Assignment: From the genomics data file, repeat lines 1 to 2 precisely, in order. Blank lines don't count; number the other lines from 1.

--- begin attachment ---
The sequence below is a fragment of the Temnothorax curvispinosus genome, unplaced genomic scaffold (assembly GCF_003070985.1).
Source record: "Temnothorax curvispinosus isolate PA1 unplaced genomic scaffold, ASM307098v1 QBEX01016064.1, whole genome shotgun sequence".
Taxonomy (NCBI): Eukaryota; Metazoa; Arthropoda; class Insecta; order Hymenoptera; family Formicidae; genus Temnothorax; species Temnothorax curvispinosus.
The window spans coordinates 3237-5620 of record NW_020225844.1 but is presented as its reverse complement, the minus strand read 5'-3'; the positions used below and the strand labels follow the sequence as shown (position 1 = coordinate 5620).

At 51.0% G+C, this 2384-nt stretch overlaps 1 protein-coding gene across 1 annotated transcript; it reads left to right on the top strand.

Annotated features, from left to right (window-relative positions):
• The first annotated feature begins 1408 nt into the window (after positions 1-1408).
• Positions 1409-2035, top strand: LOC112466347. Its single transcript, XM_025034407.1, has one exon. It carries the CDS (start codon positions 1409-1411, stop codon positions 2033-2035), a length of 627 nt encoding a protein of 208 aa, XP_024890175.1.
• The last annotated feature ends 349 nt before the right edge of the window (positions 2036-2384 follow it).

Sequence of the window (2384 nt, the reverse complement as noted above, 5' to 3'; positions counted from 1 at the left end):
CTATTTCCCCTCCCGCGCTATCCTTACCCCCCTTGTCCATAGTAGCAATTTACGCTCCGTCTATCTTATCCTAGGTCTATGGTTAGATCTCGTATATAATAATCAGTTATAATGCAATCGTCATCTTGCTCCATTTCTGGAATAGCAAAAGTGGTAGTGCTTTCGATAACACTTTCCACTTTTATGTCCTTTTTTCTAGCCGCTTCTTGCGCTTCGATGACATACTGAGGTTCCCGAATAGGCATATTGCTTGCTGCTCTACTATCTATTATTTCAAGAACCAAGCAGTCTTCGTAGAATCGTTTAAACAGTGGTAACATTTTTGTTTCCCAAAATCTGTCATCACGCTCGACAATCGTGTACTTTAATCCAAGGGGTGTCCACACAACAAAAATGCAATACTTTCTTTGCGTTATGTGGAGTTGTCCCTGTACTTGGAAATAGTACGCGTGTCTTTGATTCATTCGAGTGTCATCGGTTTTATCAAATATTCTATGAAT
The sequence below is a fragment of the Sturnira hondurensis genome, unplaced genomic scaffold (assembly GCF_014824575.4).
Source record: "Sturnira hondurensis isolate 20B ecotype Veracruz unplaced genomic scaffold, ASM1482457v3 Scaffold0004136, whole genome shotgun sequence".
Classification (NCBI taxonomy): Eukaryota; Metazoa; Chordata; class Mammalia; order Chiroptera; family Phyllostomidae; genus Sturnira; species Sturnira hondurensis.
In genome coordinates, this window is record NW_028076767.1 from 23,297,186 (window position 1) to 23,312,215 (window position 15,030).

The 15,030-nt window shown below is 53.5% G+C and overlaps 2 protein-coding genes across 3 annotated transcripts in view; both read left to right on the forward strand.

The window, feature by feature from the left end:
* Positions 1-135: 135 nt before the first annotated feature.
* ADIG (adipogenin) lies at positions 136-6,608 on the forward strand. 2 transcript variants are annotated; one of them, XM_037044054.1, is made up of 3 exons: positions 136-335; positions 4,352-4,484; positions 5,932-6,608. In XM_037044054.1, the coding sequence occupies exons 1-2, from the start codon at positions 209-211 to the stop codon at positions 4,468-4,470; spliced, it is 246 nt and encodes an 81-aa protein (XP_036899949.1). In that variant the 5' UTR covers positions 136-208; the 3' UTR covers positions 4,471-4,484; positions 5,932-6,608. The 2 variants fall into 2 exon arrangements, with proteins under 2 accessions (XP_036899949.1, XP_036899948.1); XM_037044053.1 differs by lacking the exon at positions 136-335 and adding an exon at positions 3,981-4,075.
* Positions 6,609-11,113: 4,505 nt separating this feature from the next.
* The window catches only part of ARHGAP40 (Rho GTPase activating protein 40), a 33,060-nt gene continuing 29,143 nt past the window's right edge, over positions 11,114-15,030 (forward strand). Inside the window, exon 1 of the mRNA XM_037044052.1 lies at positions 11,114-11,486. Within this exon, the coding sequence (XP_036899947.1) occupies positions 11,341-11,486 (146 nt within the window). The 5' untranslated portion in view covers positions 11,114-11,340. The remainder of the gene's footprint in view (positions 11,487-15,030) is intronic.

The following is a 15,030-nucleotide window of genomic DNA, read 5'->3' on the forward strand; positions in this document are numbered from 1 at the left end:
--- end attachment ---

The sequence below is a fragment of the Temnothorax curvispinosus genome, unplaced genomic scaffold (assembly GCF_003070985.1).
Source record: "Temnothorax curvispinosus isolate PA1 unplaced genomic scaffold, ASM307098v1 QBEX01016064.1, whole genome shotgun sequence".